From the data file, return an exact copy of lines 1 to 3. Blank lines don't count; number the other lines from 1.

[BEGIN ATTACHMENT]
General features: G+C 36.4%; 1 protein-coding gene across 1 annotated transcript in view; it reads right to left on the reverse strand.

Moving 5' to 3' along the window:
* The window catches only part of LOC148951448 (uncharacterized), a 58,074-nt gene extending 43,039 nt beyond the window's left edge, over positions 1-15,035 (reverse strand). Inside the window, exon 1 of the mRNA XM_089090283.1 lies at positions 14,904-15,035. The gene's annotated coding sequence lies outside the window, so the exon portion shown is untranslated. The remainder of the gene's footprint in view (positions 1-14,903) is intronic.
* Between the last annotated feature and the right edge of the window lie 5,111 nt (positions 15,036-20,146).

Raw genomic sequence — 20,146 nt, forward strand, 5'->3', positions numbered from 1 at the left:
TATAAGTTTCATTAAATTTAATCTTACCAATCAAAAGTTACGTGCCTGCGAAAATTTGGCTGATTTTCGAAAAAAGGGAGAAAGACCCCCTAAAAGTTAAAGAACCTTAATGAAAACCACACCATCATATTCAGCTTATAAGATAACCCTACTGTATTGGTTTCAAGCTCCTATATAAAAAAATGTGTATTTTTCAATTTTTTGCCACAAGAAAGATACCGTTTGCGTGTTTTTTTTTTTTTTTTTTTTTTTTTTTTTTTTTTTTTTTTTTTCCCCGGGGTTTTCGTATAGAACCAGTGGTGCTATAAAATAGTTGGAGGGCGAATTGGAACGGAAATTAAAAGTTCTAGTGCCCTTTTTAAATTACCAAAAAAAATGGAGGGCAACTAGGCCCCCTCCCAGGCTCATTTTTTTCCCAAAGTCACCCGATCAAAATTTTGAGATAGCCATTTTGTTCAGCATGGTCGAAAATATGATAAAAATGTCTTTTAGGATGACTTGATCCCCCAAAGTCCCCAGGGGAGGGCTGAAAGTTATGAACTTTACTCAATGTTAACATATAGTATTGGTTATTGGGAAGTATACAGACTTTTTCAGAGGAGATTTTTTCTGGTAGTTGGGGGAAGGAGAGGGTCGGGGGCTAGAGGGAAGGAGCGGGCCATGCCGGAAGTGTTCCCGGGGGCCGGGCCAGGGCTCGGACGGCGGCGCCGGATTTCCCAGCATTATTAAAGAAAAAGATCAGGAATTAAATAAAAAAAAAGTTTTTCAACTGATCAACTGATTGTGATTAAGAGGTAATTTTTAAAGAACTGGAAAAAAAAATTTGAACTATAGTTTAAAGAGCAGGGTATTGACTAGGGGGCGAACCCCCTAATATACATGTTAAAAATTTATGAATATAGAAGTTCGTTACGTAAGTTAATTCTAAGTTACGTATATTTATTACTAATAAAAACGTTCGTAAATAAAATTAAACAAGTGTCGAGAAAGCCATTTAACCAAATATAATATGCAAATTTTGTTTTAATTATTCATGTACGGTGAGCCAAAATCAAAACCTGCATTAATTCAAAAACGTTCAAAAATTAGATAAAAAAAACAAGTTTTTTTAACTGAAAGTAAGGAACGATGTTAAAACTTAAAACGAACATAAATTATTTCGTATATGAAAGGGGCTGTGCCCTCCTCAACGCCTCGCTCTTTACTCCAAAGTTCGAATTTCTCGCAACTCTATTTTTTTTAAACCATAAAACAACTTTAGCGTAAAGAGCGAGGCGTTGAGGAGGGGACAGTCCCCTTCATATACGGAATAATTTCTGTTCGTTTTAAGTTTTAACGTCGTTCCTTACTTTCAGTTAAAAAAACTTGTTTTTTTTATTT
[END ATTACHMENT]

General features: G+C 36.4%; 1 protein-coding gene across 1 annotated transcript in view; it reads right to left on the reverse strand.

Moving 5' to 3' along the window:
* The window catches only part of LOC148951448 (uncharacterized), a 58,074-nt gene extending 43,039 nt beyond the window's left edge, over positions 1-15,035 (reverse strand). Inside the window, exon 1 of the mRNA XM_089090283.1 lies at positions 14,904-15,035. The gene's annotated coding sequence lies outside the window, so the exon portion shown is untranslated. The remainder of the gene's footprint in view (positions 1-14,903) is intronic.